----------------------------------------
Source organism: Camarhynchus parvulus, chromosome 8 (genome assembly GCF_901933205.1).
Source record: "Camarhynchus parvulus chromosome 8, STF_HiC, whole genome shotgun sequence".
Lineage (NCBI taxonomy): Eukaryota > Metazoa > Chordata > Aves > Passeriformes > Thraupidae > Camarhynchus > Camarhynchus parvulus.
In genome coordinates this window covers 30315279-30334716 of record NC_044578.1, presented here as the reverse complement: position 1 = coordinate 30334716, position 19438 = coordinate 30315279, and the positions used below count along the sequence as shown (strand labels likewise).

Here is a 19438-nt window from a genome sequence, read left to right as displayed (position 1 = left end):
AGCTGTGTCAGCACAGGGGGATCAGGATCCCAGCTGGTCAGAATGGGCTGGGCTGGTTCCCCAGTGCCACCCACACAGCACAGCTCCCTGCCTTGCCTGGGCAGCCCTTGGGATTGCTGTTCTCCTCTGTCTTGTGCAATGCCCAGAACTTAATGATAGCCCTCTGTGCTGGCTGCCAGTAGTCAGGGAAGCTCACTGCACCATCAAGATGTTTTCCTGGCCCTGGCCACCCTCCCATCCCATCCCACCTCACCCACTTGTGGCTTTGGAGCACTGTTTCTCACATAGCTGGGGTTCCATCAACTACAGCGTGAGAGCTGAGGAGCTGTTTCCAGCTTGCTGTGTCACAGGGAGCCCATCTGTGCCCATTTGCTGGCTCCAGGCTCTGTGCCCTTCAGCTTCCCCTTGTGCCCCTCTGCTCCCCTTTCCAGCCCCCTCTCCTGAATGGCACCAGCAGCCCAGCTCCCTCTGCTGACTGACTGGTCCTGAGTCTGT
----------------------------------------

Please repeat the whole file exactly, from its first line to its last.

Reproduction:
Source organism: Camarhynchus parvulus, chromosome 8 (genome assembly GCF_901933205.1).
Source record: "Camarhynchus parvulus chromosome 8, STF_HiC, whole genome shotgun sequence".
Lineage (NCBI taxonomy): Eukaryota > Metazoa > Chordata > Aves > Passeriformes > Thraupidae > Camarhynchus > Camarhynchus parvulus.
In genome coordinates this window covers 30315279-30334716 of record NC_044578.1, presented here as the reverse complement: position 1 = coordinate 30334716, position 19438 = coordinate 30315279, and the positions used below count along the sequence as shown (strand labels likewise).

Here is a 19438-nt window from a genome sequence, read left to right as displayed (position 1 = left end):
AGCTGTGTCAGCACAGGGGGATCAGGATCCCAGCTGGTCAGAATGGGCTGGGCTGGTTCCCCAGTGCCACCCACACAGCACAGCTCCCTGCCTTGCCTGGGCAGCCCTTGGGATTGCTGTTCTCCTCTGTCTTGTGCAATGCCCAGAACTTAATGATAGCCCTCTGTGCTGGCTGCCAGTAGTCAGGGAAGCTCACTGCACCATCAAGATGTTTTCCTGGCCCTGGCCACCCTCCCATCCCATCCCACCTCACCCACTTGTGGCTTTGGAGCACTGTTTCTCACATAGCTGGGGTTCCATCAACTACAGCGTGAGAGCTGAGGAGCTGTTTCCAGCTTGCTGTGTCACAGGGAGCCCATCTGTGCCCATTTGCTGGCTCCAGGCTCTGTGCCCTTCAGCTTCCCCTTGTGCCCCTCTGCTCCCCTTTCCAGCCCCCTCTCCTGAATGGCACCAGCAGCCCAGCTCCCTCTGCTGACTGACTGGTCCTGAGTCTGT